The “Item Room” and “Item Collect” pieces are probably the most impressive tracks on the CD arrangement-wise, as Grant takes a short jingle and manages to flesh it out to almost a minute without feeling forced or resorting to completely original parts; again, a masterful arrangement.
“Kraid” is another fan favorite from the original Metroid, and for my money, it is the absolute best song on the CD. From the second you turn this song on, the familiar melody will strike your heart and the performance of the band will floor you. Intimidating, chilling and gripping, this song delivers in every way, and is so good I would probably consider it one of the best arrangements of a video game song I’ve ever heard.
“Ridley” keeps intact the eerie hypnotic feeling it has always had, with a high energy arrangement with some absolutely brilliant guitar work, while “Phendrana Drifts” from Metroid Prime stands out a bit, being that the source material is from a newer game and has a different nature, but nonetheless is wonderfully performed. “Boss Medley” from Super Metroid is the longest song on the CD, clocking in at nearly 7 minutes. It is exactly what you’d expect, hard hitting and blood pumping, though after numerous play troughs, it’s the only song I find a bit exhausting because of length and nature, being boss fights and all.
The brilliance of this CD does not simply apply to just the performance and arrangements, but also mixing and track order. The instruments are clean, volume balanced and track order shows some consideration in how the album flows. The last three tracks prove this point best, starting out with “Meridian” from Super Metroid, going into the “Escape” and then the “Ending” from Metroid. Like the games, these songs take you through the final section of the adventure so to speak, and seemingly wrap things up until the very end where that bass from the beginning returns, kicking you right back into the “Metroid Theme” in an absolutely flooring performance. The arrangement is rather straightforward with this one, but it fits; it’s a song the fans all cherish, and the track placing ends us on a high note, wanting more, yet feeling complete with what we just heard.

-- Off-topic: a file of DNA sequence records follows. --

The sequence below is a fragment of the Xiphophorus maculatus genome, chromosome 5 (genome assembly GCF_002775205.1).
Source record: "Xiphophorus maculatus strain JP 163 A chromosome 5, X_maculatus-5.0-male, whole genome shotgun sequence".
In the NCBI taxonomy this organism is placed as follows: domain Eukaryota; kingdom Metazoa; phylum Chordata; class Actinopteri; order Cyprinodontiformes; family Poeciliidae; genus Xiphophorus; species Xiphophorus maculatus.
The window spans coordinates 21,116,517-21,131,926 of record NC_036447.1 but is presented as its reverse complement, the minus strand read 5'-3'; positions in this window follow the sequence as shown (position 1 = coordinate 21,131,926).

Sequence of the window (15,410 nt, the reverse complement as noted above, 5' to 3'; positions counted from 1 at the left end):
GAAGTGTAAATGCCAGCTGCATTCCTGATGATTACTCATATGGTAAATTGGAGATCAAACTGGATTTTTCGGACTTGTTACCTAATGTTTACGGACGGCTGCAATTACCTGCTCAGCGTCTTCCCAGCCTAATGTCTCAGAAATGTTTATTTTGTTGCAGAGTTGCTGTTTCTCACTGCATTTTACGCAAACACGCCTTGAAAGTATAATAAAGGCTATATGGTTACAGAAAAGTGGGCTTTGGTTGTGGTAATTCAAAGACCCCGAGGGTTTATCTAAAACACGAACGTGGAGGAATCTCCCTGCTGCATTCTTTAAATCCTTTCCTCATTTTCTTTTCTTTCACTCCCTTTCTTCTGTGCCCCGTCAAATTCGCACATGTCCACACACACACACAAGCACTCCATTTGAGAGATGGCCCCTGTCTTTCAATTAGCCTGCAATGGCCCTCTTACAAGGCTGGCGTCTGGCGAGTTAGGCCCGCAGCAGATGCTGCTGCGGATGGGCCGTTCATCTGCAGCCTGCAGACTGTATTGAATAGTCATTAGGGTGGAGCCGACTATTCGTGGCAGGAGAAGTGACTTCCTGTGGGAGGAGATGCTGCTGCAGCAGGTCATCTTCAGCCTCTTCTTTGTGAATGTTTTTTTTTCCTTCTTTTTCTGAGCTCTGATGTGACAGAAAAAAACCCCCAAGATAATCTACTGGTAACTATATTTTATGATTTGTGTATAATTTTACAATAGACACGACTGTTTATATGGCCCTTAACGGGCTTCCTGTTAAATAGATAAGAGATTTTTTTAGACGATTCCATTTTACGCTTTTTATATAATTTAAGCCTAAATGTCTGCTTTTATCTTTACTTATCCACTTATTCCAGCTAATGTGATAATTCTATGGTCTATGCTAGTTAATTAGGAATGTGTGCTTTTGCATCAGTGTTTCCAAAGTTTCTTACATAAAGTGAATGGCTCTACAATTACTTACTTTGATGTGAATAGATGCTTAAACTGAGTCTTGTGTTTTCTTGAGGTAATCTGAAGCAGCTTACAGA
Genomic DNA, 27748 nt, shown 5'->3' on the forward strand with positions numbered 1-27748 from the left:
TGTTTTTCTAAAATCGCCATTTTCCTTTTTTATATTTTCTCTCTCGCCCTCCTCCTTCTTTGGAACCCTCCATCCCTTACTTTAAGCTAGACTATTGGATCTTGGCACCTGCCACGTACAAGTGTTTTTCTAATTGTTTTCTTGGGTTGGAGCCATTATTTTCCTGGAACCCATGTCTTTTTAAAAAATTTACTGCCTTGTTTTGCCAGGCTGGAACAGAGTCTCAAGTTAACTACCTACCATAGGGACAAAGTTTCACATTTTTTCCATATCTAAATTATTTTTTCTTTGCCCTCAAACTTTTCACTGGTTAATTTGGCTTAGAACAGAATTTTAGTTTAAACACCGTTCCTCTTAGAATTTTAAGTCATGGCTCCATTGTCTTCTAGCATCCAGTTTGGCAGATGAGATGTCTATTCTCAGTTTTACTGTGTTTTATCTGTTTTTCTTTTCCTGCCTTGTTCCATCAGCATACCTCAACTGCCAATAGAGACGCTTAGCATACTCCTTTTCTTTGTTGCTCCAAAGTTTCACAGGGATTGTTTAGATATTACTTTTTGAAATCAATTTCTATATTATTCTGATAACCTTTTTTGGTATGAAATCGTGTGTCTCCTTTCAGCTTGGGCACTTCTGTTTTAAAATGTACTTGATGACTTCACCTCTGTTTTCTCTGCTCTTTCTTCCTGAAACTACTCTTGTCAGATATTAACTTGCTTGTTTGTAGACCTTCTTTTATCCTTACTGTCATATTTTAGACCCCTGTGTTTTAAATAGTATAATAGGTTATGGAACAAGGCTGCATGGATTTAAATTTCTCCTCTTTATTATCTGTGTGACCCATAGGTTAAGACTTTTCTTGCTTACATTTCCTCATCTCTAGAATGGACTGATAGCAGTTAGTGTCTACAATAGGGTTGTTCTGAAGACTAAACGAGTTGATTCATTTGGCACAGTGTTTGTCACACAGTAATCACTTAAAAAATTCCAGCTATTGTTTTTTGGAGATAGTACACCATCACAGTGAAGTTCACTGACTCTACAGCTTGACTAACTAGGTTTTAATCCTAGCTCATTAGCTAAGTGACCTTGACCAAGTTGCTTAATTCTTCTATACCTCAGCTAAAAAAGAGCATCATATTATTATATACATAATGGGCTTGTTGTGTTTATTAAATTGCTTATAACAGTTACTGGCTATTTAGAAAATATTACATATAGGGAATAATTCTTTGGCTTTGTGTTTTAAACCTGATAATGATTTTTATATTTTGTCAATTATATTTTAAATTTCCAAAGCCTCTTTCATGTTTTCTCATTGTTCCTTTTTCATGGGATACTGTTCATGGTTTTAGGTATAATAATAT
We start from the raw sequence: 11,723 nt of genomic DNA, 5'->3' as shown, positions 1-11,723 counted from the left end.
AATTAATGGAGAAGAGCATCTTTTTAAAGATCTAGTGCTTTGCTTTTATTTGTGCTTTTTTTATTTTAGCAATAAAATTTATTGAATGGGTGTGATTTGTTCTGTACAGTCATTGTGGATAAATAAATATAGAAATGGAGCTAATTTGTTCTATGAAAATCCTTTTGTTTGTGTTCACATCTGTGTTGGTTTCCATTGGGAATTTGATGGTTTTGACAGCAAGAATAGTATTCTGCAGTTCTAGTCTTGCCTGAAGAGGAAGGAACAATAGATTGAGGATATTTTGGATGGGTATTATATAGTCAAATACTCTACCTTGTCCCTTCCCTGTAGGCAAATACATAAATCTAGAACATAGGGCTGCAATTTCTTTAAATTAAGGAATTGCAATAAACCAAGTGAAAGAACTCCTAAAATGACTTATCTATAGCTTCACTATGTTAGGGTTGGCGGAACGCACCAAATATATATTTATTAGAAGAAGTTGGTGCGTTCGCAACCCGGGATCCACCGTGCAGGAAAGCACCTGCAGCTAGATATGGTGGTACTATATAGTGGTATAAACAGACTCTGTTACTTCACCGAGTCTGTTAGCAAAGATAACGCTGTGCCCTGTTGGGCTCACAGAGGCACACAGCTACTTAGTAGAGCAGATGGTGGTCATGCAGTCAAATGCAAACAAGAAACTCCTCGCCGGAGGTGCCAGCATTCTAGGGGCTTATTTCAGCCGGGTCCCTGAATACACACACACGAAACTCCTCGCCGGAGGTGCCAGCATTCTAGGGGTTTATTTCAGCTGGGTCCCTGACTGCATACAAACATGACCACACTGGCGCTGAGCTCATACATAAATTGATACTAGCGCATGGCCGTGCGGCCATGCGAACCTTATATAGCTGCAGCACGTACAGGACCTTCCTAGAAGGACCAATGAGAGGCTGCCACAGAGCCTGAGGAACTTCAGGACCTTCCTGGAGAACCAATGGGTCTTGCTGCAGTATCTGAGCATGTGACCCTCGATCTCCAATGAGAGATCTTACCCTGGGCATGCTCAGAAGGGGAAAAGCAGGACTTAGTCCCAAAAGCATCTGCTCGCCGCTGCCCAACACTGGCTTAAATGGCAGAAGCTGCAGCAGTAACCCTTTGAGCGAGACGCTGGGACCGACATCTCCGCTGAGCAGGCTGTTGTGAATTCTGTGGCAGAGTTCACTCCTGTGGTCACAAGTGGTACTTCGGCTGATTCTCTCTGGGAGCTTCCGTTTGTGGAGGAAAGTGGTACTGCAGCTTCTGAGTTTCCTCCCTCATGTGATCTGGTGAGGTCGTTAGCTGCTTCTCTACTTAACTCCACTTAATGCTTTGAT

2009 has been a great year for game arrangements and doujins, with Smash Bros releasing Bacon EP, Arm Cannon releasing their follow up album, and Ese and Magical Trick Society focusing on Final Fantasy , but perhaps most importantly when we look back at 2009 we’ll remember that Varia Suite was released. This CD is a masterpiece and a product of such quality that we don’t see very often. Even if you don’t have a connection to Metroid music, the CD will most likely satisfy your music taste and serve as an excellent entry into the world of Metroid. For my money, it is the best CD of 2009, official or doujin, hands down. Highly Recommended.
Don’t believe me? Head over to Bandcamp to listen to the whole album, FREE, streaming. Then you can pay for a digital download or CD release.
Tags: Doujin, Hip Tanaka, Kenji Yamamoto, Metal, Metroid, Metroid Metal, Reviews, Ryoji Yoshitomi, Stemage, Varia Suite